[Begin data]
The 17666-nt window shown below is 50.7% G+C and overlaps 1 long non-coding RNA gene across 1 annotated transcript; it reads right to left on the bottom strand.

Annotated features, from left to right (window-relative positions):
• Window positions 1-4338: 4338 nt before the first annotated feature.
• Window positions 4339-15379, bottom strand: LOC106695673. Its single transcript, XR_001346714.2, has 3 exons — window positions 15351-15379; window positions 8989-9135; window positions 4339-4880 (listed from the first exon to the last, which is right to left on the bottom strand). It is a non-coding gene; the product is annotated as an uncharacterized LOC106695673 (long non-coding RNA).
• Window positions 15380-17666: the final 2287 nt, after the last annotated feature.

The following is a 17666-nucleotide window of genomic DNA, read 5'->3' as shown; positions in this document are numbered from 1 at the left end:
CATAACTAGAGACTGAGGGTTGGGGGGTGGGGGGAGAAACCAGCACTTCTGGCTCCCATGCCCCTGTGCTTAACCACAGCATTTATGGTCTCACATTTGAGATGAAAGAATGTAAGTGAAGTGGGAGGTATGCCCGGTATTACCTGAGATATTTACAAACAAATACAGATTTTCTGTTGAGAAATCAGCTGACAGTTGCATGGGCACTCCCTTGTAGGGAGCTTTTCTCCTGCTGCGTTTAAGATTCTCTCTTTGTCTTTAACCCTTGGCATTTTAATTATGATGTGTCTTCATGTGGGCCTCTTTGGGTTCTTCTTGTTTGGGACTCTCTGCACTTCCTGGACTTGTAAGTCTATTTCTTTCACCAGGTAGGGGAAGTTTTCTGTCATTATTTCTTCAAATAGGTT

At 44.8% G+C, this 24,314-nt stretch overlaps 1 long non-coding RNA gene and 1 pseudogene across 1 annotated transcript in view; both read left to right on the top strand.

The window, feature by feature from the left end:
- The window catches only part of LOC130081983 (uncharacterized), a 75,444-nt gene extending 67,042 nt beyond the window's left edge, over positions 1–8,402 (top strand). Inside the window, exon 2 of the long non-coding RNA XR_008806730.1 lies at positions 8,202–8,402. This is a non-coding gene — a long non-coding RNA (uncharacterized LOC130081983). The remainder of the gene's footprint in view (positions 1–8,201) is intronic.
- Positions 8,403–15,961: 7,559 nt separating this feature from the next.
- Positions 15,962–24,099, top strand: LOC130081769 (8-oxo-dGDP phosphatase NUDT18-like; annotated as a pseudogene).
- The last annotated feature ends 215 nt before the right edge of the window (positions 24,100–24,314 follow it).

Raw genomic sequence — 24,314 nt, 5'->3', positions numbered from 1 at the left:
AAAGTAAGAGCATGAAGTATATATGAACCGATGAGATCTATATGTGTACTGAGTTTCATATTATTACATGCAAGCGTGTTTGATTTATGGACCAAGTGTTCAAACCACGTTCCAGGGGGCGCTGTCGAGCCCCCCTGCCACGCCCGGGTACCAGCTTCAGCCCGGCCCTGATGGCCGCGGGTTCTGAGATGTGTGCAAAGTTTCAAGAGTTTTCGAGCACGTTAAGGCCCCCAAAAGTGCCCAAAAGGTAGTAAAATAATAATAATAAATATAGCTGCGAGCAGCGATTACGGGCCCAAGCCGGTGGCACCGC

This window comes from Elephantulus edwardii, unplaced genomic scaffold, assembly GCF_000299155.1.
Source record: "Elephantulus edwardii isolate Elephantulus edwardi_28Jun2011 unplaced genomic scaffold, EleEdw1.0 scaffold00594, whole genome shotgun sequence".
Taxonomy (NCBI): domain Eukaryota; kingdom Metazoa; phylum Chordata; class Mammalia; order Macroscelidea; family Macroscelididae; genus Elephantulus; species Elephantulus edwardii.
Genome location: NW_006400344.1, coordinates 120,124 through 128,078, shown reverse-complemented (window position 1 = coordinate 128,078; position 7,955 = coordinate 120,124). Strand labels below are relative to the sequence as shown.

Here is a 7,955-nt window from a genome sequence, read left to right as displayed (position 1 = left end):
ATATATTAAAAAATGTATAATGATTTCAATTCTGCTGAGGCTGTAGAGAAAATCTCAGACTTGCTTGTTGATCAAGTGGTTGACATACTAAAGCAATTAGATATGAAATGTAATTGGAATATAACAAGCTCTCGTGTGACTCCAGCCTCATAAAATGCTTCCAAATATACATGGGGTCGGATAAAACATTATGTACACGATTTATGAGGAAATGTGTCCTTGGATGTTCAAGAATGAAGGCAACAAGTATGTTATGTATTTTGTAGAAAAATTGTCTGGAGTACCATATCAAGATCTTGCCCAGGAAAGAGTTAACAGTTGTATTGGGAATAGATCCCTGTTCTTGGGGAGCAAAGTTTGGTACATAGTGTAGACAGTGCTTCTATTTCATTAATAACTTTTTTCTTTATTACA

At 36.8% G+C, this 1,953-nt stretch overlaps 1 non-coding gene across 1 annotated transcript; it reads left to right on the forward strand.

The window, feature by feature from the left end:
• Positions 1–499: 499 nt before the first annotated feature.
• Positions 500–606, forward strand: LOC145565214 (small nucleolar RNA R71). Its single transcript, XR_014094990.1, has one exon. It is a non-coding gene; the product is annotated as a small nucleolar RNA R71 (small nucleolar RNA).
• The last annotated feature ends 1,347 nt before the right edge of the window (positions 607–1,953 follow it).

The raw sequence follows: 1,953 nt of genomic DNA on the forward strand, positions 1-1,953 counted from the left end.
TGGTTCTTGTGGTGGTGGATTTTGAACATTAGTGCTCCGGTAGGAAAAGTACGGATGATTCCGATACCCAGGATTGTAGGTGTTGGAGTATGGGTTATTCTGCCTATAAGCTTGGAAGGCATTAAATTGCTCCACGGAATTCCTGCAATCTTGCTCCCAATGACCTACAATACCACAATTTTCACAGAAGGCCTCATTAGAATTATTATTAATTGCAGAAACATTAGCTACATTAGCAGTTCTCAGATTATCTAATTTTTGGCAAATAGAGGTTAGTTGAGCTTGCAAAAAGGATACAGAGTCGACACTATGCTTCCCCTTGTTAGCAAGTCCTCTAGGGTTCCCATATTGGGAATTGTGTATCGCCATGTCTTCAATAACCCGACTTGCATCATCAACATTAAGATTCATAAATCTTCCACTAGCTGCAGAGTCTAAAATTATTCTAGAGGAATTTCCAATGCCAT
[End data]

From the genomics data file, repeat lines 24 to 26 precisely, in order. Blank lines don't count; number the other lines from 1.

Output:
• Positions 1–499: 499 nt before the first annotated feature.
• Positions 500–606, forward strand: LOC145565214 (small nucleolar RNA R71). Its single transcript, XR_014094990.1, has one exon. It is a non-coding gene; the product is annotated as a small nucleolar RNA R71 (small nucleolar RNA).
• The last annotated feature ends 1,347 nt before the right edge of the window (positions 607–1,953 follow it).